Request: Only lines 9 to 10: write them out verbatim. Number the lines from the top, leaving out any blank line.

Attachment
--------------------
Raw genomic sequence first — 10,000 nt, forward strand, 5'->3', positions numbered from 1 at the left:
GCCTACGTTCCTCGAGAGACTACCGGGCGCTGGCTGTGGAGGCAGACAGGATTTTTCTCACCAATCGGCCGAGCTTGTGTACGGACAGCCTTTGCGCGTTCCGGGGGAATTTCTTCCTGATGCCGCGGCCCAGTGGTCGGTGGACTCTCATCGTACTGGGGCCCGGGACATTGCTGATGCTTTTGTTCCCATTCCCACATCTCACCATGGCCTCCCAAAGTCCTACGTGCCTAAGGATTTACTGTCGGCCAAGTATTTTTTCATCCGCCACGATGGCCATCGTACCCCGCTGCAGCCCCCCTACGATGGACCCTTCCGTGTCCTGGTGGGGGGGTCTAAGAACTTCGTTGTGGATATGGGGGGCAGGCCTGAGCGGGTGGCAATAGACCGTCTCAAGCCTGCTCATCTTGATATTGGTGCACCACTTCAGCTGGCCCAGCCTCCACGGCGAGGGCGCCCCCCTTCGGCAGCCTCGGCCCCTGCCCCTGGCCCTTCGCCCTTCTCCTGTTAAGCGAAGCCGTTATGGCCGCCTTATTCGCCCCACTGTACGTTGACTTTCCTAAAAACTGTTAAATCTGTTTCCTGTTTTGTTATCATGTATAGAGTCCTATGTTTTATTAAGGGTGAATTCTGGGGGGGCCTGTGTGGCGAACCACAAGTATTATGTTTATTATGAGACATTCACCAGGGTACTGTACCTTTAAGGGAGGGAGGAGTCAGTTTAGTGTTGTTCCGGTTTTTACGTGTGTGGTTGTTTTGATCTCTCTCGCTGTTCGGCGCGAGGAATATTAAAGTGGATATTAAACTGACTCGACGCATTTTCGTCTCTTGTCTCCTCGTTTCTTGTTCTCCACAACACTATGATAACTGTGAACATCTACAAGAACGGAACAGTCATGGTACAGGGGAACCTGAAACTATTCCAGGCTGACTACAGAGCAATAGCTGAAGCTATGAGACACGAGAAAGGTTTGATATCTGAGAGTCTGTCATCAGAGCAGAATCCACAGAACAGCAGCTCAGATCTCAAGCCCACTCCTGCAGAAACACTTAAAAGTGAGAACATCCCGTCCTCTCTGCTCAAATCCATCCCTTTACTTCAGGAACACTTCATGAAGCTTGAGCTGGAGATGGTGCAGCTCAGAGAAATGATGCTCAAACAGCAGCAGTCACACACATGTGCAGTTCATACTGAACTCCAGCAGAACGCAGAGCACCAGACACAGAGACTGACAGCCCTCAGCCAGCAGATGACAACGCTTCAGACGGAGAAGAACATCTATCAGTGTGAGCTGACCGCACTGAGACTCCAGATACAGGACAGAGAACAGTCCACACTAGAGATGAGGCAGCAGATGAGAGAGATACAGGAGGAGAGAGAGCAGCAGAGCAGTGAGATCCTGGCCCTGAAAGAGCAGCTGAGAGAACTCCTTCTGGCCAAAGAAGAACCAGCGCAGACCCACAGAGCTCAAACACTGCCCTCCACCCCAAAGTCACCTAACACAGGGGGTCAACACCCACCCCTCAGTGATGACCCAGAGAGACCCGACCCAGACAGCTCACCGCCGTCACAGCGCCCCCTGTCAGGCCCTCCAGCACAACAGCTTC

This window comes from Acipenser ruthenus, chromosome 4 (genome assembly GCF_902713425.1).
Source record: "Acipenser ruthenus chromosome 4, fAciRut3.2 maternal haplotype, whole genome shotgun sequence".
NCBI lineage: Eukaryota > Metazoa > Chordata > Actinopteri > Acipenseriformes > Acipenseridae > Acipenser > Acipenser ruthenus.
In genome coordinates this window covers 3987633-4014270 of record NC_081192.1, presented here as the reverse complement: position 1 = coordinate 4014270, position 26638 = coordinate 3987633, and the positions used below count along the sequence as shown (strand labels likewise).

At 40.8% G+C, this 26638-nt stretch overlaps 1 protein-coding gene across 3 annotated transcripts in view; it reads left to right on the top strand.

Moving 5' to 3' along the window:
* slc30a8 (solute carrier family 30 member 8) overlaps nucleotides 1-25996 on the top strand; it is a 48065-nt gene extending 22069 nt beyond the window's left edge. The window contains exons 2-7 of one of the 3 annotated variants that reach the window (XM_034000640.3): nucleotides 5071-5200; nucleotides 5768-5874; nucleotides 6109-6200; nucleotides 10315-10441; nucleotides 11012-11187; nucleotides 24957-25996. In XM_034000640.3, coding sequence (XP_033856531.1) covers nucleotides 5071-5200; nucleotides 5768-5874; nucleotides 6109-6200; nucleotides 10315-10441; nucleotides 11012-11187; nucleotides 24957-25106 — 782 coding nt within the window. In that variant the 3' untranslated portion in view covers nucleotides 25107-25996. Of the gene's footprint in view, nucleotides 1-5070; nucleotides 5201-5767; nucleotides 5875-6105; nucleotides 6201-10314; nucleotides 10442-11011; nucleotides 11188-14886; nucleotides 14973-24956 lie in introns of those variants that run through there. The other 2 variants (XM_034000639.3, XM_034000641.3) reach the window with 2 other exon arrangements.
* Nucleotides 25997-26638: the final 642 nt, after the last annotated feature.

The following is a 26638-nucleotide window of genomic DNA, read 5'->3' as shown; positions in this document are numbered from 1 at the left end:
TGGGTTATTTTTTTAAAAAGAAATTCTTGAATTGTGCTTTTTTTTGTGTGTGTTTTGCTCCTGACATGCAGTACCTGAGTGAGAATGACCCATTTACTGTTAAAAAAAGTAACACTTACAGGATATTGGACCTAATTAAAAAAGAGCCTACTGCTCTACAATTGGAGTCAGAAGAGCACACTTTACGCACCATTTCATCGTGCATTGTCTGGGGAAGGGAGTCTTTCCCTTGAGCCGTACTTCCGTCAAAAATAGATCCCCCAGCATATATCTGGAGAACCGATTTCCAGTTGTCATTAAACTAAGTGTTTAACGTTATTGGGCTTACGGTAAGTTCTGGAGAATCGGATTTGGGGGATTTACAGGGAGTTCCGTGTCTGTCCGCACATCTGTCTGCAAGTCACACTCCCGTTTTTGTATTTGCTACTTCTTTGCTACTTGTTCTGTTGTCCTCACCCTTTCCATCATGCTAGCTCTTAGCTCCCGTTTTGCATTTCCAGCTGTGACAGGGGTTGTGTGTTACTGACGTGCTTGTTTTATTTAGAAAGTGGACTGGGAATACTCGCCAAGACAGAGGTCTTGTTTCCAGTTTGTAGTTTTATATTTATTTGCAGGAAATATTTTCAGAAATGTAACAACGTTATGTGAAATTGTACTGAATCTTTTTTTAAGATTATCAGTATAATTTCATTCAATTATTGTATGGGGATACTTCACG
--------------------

* slc30a8 (solute carrier family 30 member 8) overlaps nucleotides 1-25996 on the top strand; it is a 48065-nt gene extending 22069 nt beyond the window's left edge. The window contains exons 2-7 of one of the 3 annotated variants that reach the window (XM_034000640.3): nucleotides 5071-5200; nucleotides 5768-5874; nucleotides 6109-6200; nucleotides 10315-10441; nucleotides 11012-11187; nucleotides 24957-25996. In XM_034000640.3, coding sequence (XP_033856531.1) covers nucleotides 5071-5200; nucleotides 5768-5874; nucleotides 6109-6200; nucleotides 10315-10441; nucleotides 11012-11187; nucleotides 24957-25106 — 782 coding nt within the window. In that variant the 3' untranslated portion in view covers nucleotides 25107-25996. Of the gene's footprint in view, nucleotides 1-5070; nucleotides 5201-5767; nucleotides 5875-6105; nucleotides 6201-10314; nucleotides 10442-11011; nucleotides 11188-14886; nucleotides 14973-24956 lie in introns of those variants that run through there. The other 2 variants (XM_034000639.3, XM_034000641.3) reach the window with 2 other exon arrangements.
* Nucleotides 25997-26638: the final 642 nt, after the last annotated feature.